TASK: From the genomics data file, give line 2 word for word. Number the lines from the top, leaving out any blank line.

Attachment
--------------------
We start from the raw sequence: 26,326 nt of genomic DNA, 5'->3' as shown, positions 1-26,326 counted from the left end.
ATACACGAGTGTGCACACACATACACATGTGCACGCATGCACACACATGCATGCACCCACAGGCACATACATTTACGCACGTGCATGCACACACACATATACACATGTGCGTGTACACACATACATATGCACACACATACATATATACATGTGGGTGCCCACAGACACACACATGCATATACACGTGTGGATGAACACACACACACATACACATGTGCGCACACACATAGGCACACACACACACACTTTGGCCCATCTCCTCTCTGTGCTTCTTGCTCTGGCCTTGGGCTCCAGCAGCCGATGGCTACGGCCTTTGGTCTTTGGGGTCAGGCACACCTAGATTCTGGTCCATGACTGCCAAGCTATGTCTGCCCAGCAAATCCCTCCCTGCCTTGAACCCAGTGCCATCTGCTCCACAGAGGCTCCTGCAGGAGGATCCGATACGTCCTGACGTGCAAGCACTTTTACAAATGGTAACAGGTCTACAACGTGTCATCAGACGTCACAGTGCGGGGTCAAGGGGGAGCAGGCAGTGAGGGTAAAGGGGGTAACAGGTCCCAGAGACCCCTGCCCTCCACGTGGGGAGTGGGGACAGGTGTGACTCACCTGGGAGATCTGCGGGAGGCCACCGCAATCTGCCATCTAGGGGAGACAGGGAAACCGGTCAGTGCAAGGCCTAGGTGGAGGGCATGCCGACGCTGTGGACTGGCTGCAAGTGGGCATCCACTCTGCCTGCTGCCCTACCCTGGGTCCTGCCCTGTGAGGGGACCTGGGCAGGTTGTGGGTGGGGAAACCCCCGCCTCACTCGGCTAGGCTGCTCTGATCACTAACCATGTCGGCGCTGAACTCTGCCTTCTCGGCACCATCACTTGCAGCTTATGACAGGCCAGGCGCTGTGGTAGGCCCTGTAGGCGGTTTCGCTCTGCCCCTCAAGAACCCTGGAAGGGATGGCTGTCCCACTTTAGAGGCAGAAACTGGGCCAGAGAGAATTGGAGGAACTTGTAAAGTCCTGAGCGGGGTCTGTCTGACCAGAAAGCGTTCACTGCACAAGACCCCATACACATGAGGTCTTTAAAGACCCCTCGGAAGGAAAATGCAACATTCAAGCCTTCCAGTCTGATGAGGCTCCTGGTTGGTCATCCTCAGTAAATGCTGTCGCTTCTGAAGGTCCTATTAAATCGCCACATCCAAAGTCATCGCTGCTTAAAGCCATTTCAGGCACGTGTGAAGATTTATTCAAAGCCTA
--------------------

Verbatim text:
ATACACGAGTGTGCACACACATACACATGTGCACGCATGCACACACATGCATGCACCCACAGGCACATACATTTACGCACGTGCATGCACACACACATATACACATGTGCGTGTACACACATACATATGCACACACATACATATATACATGTGGGTGCCCACAGACACACACATGCATATACACGTGTGGATGAACACACACACACATACACATGTGCGCACACACATAGGCACACACACACACACTTTGGCCCATCTCCTCTCTGTGCTTCTTGCTCTGGCCTTGGGCTCCAGCAGCCGATGGCTACGGCCTTTGGTCTTTGGGGTCAGGCACACCTAGATTCTGGTCCATGACTGCCAAGCTATGTCTGCCCAGCAAATCCCTCCCTGCCTTGAACCCAGTGCCATCTGCTCCACAGAGGCTCCTGCAGGAGGATCCGATACGTCCTGACGTGCAAGCACTTTTACAAATGGTAACAGGTCTACAACGTGTCATCAGACGTCACAGTGCGGGGTCAAGGGGGAGCAGGCAGTGAGGGTAAAGGGGGTAACAGGTCCCAGAGACCCCTGCCCTCCACGTGGGGAGTGGGGACAGGTGTGACTCACCTGGGAGATCTGCGGGAGGCCACCGCAATCTGCCATCTAGGGGAGACAGGGAAACCGGTCAGTGCAAGGCCTAGGTGGAGGGCATGCCGACGCTGTGGACTGGCTGCAAGTGGGCATCCACTCTGCCTGCTGCCCTACCCTGGGTCCTGCCCTGTGAGGGGACCTGGGCAGGTTGTGGGTGGGGAAACCCCCGCCTCACTCGGCTAGGCTGCTCTGATCACTAACCATGTCGGCGCTGAACTCTGCCTTCTCGGCACCATCACTTGCAGCTTATGACAGGCCAGGCGCTGTGGTAGGCCCTGTAGGCGGTTTCGCTCTGCCCCTCAAGAACCCTGGAAGGGATGGCTGTCCCACTTTAGAGGCAGAAACTGGGCCAGAGAGAATTGGAGGAACTTGTAAAGTCCTGAGCGGGGTCTGTCTGACCAGAAAGCGTTCACTGCACAAGACCCCATACACATGAGGTCTTTAAAGACCCCTCGGAAGGAAAATGCAACATTCAAGCCTTCCAGTCTGATGAGGCTCCTGGTTGGTCATCCTCAGTAAATGCTGTCGCTTCTGAAGGTCCTATTAAATCGCCACATCCAAAGTCATCGCTGCTTAAAGCCATTTCAGGCACGTGTGAAGATTTATTCAAAGCCTA